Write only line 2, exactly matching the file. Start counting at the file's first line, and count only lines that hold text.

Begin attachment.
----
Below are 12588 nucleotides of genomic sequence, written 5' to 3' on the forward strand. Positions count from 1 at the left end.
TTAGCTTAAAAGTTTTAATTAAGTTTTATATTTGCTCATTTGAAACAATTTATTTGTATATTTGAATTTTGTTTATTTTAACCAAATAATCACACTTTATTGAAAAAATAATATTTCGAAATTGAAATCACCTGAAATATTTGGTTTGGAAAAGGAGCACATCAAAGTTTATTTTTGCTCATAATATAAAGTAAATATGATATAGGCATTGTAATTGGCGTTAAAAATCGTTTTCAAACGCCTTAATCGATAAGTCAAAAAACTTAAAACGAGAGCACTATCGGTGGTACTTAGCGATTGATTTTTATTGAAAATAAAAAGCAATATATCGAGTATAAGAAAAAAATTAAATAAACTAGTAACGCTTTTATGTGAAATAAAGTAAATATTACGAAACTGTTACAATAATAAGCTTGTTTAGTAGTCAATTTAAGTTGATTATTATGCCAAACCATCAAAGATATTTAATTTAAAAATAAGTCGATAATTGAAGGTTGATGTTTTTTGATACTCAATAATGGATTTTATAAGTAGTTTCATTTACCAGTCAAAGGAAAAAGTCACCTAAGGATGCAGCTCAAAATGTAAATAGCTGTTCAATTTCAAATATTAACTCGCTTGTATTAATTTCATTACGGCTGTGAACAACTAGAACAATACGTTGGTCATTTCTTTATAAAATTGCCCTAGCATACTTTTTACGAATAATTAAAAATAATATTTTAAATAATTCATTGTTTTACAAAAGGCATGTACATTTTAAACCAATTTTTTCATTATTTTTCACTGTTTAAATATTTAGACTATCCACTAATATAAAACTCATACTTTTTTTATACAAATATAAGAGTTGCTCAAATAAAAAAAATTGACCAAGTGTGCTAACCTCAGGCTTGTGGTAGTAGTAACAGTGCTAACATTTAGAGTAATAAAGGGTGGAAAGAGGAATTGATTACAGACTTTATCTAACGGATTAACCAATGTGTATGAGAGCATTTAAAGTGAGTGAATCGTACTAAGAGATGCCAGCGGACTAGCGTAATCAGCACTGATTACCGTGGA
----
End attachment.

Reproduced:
TTAGCTTAAAAGTTTTAATTAAGTTTTATATTTGCTCATTTGAAACAATTTATTTGTATATTTGAATTTTGTTTATTTTAACCAAATAATCACACTTTATTGAAAAAATAATATTTCGAAATTGAAATCACCTGAAATATTTGGTTTGGAAAAGGAGCACATCAAAGTTTATTTTTGCTCATAATATAAAGTAAATATGATATAGGCATTGTAATTGGCGTTAAAAATCGTTTTCAAACGCCTTAATCGATAAGTCAAAAAACTTAAAACGAGAGCACTATCGGTGGTACTTAGCGATTGATTTTTATTGAAAATAAAAAGCAATATATCGAGTATAAGAAAAAAATTAAATAAACTAGTAACGCTTTTATGTGAAATAAAGTAAATATTACGAAACTGTTACAATAATAAGCTTGTTTAGTAGTCAATTTAAGTTGATTATTATGCCAAACCATCAAAGATATTTAATTTAAAAATAAGTCGATAATTGAAGGTTGATGTTTTTTGATACTCAATAATGGATTTTATAAGTAGTTTCATTTACCAGTCAAAGGAAAAAGTCACCTAAGGATGCAGCTCAAAATGTAAATAGCTGTTCAATTTCAAATATTAACTCGCTTGTATTAATTTCATTACGGCTGTGAACAACTAGAACAATACGTTGGTCATTTCTTTATAAAATTGCCCTAGCATACTTTTTACGAATAATTAAAAATAATATTTTAAATAATTCATTGTTTTACAAAAGGCATGTACATTTTAAACCAATTTTTTCATTATTTTTCACTGTTTAAATATTTAGACTATCCACTAATATAAAACTCATACTTTTTTTATACAAATATAAGAGTTGCTCAAATAAAAAAAATTGACCAAGTGTGCTAACCTCAGGCTTGTGGTAGTAGTAACAGTGCTAACATTTAGAGTAATAAAGGGTGGAAAGAGGAATTGATTACAGACTTTATCTAACGGATTAACCAATGTGTATGAGAGCATTTAAAGTGAGTGAATCGTACTAAGAGATGCCAGCGGACTAGCGTAATCAGCACTGATTACCGTGGA